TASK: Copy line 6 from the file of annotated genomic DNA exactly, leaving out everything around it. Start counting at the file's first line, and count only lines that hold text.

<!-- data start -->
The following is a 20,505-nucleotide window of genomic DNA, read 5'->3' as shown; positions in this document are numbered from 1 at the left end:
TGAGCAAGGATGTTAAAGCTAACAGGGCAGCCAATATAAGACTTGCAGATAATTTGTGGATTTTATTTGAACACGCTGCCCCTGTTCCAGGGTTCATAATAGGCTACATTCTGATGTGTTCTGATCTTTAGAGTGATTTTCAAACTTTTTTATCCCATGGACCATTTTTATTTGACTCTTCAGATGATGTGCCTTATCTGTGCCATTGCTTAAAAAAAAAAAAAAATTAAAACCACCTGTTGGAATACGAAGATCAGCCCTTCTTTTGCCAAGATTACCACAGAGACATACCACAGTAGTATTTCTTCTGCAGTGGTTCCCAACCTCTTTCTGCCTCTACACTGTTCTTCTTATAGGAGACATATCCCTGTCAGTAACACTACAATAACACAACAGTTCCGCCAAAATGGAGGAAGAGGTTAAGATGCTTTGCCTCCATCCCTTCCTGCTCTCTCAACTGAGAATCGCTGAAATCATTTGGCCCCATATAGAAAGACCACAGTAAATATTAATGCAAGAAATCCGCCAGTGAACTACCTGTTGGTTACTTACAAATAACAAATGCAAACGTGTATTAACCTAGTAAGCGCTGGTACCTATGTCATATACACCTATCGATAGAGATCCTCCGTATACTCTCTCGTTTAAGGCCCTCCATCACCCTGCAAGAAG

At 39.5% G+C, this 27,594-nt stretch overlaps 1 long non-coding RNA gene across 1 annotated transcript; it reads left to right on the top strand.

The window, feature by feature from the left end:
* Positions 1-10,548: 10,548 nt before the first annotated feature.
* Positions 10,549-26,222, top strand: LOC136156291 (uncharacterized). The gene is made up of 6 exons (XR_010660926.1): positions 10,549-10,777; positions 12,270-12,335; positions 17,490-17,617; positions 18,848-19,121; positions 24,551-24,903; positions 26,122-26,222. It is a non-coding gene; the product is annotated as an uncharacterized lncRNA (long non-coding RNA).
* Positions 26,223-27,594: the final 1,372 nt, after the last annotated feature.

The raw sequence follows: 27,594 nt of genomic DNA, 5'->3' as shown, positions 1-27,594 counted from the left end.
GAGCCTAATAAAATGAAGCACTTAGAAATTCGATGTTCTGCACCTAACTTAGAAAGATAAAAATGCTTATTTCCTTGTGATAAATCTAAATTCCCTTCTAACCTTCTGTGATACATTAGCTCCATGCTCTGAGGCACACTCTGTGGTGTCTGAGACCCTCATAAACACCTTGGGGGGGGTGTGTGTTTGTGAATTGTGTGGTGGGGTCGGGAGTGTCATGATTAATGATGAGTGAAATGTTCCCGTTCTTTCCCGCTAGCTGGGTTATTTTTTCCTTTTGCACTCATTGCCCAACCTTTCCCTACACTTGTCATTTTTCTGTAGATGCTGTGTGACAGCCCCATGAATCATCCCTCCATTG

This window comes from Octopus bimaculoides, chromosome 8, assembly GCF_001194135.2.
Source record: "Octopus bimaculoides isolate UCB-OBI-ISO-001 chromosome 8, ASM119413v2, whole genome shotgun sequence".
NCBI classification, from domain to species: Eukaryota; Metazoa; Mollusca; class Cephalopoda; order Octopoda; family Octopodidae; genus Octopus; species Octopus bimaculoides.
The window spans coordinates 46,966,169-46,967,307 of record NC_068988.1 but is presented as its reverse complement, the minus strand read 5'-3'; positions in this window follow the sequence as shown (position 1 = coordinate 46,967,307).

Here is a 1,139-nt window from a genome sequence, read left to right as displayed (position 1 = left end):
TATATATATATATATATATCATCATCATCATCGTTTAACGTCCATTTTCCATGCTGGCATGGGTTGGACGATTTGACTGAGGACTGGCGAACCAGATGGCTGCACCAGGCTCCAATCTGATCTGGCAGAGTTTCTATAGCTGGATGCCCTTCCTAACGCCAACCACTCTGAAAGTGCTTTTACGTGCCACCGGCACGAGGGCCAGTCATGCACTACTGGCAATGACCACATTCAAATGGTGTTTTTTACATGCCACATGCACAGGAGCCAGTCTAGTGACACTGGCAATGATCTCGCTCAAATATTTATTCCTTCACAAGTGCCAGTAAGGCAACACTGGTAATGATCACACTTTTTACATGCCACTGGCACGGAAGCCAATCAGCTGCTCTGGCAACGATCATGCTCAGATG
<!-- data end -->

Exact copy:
* Positions 10,549-26,222, top strand: LOC136156291 (uncharacterized). The gene is made up of 6 exons (XR_010660926.1): positions 10,549-10,777; positions 12,270-12,335; positions 17,490-17,617; positions 18,848-19,121; positions 24,551-24,903; positions 26,122-26,222. It is a non-coding gene; the product is annotated as an uncharacterized lncRNA (long non-coding RNA).